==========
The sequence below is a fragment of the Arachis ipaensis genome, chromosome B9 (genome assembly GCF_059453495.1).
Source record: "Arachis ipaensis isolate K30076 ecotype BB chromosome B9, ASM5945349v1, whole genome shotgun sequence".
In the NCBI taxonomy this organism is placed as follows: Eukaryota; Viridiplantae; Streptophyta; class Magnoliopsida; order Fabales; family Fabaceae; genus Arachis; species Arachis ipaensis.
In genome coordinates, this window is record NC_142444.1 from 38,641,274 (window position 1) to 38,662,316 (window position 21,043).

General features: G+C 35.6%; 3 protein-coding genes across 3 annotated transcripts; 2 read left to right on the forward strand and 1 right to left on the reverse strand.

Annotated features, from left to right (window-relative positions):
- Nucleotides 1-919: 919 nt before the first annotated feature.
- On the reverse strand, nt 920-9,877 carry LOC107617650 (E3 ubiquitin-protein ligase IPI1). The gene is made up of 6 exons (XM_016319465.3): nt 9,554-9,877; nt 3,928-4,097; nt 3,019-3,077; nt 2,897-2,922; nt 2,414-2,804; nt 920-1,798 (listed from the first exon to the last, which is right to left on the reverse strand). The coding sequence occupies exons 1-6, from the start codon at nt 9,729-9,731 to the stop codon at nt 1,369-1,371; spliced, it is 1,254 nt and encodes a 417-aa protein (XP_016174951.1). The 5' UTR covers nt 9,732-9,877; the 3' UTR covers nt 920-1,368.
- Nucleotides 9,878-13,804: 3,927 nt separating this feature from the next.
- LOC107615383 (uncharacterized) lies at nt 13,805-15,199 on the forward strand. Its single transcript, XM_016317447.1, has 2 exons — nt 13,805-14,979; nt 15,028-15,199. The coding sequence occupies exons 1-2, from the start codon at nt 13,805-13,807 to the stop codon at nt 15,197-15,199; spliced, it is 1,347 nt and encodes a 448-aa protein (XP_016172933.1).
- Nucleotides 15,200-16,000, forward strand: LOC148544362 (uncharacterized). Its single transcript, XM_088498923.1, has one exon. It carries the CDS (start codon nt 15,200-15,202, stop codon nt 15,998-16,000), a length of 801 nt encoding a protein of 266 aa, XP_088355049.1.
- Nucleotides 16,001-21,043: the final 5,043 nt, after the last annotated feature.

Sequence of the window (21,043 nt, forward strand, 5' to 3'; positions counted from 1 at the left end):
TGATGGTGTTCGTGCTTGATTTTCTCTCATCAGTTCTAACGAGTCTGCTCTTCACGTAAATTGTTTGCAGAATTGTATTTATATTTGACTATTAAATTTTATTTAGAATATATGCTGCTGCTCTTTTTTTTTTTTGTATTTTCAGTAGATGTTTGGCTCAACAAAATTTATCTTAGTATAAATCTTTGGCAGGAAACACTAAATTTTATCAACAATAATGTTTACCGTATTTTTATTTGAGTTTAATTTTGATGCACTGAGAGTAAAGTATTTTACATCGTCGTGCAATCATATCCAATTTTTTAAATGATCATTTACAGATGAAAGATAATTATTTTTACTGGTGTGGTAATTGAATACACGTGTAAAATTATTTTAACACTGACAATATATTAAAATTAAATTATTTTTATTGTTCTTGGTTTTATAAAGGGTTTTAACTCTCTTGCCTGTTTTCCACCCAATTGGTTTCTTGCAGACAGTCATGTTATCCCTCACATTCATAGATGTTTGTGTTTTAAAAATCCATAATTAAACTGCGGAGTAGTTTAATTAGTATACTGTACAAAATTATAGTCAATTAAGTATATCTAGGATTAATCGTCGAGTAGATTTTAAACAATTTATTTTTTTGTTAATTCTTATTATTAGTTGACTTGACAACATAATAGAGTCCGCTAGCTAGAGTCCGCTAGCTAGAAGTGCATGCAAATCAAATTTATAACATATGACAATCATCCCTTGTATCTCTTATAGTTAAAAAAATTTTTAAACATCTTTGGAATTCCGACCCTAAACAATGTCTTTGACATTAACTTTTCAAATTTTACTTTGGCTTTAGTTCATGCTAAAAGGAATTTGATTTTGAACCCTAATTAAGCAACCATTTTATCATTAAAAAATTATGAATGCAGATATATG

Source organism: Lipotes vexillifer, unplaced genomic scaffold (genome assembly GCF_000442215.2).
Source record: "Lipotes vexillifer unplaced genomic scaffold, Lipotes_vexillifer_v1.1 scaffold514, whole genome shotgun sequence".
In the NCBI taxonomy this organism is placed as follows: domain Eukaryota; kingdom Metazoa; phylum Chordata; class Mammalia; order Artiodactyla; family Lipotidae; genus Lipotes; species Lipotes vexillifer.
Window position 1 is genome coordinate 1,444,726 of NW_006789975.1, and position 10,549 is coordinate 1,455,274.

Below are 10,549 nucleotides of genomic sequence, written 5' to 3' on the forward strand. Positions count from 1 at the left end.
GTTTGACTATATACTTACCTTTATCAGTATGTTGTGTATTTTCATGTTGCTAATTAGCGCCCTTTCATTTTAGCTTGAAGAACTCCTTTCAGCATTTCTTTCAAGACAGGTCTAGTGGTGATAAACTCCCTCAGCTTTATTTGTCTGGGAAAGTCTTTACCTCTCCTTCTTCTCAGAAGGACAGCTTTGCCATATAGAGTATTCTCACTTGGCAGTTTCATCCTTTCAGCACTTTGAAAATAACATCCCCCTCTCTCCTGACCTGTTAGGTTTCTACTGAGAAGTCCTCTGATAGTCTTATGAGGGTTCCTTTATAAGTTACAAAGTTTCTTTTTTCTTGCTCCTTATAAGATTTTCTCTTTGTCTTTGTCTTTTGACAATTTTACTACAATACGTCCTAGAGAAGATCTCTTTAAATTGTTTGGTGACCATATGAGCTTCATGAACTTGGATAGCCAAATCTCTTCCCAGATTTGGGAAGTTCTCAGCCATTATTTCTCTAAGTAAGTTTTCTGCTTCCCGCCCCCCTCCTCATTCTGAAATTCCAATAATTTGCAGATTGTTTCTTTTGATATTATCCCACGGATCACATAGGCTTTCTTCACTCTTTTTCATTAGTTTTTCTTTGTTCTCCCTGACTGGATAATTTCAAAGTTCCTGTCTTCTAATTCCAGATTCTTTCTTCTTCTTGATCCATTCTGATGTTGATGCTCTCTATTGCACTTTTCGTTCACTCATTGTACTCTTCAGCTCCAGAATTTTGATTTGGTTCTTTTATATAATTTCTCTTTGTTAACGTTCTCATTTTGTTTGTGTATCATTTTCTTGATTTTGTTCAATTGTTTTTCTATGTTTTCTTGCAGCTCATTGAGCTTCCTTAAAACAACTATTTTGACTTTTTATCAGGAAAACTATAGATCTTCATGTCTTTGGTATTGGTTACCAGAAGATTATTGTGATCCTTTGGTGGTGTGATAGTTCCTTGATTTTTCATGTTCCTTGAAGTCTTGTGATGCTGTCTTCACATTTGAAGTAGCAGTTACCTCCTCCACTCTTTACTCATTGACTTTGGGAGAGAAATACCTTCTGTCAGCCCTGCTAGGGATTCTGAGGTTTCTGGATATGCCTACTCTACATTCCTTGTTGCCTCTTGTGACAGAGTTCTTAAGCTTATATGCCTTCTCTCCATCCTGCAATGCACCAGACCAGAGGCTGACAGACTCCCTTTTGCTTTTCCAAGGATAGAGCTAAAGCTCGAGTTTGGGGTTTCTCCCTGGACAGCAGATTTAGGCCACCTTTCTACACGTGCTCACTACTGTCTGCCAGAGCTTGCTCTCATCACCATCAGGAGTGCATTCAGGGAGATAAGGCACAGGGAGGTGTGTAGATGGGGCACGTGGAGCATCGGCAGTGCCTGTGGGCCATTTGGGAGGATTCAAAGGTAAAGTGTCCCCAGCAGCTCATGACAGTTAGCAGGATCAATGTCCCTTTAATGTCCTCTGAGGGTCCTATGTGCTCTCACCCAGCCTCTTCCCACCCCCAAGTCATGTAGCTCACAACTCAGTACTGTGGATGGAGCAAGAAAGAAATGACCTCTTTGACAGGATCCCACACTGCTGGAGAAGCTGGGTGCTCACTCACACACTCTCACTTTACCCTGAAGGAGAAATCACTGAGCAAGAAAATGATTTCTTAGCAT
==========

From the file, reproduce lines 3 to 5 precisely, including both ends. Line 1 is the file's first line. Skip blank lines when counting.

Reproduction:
In the NCBI taxonomy this organism is placed as follows: Eukaryota; Viridiplantae; Streptophyta; class Magnoliopsida; order Fabales; family Fabaceae; genus Arachis; species Arachis ipaensis.
In genome coordinates, this window is record NC_142444.1 from 38,641,274 (window position 1) to 38,662,316 (window position 21,043).

General features: G+C 35.6%; 3 protein-coding genes across 3 annotated transcripts; 2 read left to right on the forward strand and 1 right to left on the reverse strand.